The Soviet Story: A must see documentary
In May, 2008, The Soviet Story premiered in the European Parliament where it now has been screened several times. Since then The Soviet Story has been screened on national television in 10 countries and has won several prestigious awards at film festivals.
It has been seen by audiences in Belarus, Estonia, Georgia, Latvia, Lithuania, Israel, Slovenia, Spain, Sweden, and Ukraine. Screenings are pending for Australia, Asia, Greece, Italy, and Poland. In the United States, public broadcasting stations began screening the film in October 2009 and to date the film has been screened by 13 television stations, many of which are members of the PBS network. And, last Friday clips of an interview with the writer/director, Edvins Snore, and numerous clips from the film were included and highlighted in an hour-long national special on the Fox Cable Network’s Glenn Beck show.
There is so much to say about The Soviet Story and why it is worthy of your attention and should be shown to audiences everywhere. So much of 20th Century history has been forgotten, ignored and has or is being rewritten. It is important to see things seldom talked about and see how events tie together that are seldom, if ever, tied together - - events that have significant relevance to the current world situation.
The documentary illustrates the close philosophical and political similarities and collaboration between the Nazi and Soviet systems in the years leading up to and during WWII, (as the war began and started to spread, the Axis Powers included the Soviet Union), the crimes of the Soviet Union, as well as, the impact of the Soviet legacy on modern day Europe. The film shows recently uncovered archive documents revealing how the Soviet Union helped Nazi Germany instigate the Holocaust.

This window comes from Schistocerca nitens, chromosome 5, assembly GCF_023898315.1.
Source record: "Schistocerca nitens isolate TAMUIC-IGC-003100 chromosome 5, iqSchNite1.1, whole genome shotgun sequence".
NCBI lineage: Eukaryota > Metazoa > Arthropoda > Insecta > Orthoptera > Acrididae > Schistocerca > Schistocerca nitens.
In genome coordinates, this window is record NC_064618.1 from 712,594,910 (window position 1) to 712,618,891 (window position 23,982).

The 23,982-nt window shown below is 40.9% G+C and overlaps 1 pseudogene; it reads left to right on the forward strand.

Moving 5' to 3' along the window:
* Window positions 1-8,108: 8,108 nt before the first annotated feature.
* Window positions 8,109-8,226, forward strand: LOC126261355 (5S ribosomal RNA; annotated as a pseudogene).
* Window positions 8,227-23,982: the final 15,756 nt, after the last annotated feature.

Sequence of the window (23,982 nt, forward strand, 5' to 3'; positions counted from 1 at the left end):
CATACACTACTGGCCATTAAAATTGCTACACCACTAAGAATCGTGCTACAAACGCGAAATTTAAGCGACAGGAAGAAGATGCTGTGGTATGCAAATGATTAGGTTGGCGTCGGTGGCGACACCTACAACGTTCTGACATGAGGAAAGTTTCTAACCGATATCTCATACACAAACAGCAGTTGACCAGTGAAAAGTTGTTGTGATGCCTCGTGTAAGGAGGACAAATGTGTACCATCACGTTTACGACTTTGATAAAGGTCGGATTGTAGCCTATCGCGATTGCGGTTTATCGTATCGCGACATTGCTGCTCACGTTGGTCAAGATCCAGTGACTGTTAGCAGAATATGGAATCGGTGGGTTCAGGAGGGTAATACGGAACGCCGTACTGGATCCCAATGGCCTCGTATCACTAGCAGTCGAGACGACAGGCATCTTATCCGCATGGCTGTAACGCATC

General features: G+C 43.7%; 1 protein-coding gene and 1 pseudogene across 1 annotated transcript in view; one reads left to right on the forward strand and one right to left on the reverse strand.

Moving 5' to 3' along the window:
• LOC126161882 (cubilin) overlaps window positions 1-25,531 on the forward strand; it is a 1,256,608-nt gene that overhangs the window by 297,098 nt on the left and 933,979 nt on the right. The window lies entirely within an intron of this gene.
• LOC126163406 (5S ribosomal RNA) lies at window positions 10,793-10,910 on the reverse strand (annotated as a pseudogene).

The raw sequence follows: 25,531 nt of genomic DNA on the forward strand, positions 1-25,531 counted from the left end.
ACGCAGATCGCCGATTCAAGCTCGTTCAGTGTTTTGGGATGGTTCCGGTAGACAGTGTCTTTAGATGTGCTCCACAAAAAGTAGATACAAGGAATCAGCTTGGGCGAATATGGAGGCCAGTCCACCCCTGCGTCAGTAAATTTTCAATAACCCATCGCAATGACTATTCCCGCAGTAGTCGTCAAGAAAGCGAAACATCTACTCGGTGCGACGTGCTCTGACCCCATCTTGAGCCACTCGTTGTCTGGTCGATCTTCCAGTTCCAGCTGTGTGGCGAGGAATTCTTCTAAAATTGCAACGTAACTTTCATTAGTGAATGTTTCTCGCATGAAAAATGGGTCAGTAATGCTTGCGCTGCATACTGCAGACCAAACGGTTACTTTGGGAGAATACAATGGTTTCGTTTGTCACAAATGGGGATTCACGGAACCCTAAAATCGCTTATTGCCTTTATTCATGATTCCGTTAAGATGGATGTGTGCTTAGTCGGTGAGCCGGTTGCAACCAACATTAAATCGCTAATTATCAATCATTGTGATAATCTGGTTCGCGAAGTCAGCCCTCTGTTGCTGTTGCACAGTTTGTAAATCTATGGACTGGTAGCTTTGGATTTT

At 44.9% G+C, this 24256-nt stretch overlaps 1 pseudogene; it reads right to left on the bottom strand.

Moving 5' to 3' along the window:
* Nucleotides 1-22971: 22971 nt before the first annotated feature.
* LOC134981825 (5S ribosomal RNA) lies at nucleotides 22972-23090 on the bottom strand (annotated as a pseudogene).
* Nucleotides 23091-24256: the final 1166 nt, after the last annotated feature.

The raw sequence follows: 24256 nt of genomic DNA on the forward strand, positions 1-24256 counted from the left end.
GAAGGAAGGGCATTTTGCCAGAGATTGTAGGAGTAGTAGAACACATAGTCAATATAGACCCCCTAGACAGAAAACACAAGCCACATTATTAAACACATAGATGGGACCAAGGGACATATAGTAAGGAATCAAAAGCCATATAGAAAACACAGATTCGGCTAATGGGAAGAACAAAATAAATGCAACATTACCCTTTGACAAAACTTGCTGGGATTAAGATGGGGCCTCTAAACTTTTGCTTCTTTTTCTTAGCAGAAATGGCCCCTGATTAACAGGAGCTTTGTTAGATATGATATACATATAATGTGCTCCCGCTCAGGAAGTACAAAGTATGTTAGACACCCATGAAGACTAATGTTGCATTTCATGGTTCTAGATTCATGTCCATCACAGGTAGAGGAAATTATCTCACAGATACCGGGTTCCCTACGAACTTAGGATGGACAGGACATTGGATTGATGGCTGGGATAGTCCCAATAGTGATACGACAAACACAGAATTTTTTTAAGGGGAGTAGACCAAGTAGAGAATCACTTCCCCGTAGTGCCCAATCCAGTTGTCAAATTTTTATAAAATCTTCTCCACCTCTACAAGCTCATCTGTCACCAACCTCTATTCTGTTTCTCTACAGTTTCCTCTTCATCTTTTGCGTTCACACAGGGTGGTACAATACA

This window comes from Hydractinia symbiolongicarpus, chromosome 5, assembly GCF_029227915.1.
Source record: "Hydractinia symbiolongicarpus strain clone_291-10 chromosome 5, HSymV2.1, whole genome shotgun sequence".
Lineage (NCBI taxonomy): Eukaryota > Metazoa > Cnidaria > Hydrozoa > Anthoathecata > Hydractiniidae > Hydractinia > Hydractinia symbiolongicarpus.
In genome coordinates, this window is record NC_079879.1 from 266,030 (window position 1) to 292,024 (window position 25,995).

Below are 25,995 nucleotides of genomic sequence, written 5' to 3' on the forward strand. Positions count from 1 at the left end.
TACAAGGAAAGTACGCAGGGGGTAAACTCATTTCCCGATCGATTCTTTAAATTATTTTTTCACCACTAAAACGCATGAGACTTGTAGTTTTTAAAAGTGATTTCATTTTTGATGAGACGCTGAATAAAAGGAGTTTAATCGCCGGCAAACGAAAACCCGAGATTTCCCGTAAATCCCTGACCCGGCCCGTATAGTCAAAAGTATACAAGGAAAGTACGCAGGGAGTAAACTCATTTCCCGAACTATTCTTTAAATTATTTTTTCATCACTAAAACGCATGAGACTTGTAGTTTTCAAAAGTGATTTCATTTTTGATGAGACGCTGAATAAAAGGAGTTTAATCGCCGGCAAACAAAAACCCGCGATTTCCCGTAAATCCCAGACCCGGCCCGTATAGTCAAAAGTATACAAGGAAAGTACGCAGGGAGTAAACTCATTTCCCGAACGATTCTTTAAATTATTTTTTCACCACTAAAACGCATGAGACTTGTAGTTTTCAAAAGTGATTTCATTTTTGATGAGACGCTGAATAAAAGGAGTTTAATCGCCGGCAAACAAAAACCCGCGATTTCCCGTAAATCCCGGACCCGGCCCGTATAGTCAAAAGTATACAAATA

Through interviews with western and Russian historians, members of the European Parliament and victims of Soviet terror, the film goes into shocking detail and uncovers new information about the following events: the Great Purge, the Great Famine, Molotov–Ribbentrop Pact, Katyn massacre, Gestapo-NKVD collaboration, Soviet mass deportations and medical experiments in the GULAG. Edvins Snore’s research is thorough, his presentation precise and documented. So, though official Russia has tried to discredit the film, the Kremlin has no genuine facts to counter The Soviet Story. The reality remains that Russia needs to come to terms with its past. Not doing so retards its governance, diminishes its people and makes honest and open relations with its neighbors a very slippery slope.
A Latvian native Snore, 35, is both the author of The Soviet Story script and the director of the film. The Soviet Story is his debut feature documentary. As a Master of Political Science, Edvins Snore studied the subject and collected materials for the film over 10 years and then spent over two years filming in Russia, Ukraine, Latvia, Germany, France, the United Kingdom and Belgium.
Everyone should see The Soviet Story. No serious student of history or public official facing the complex dimensions of current international affairs can afford not to do so.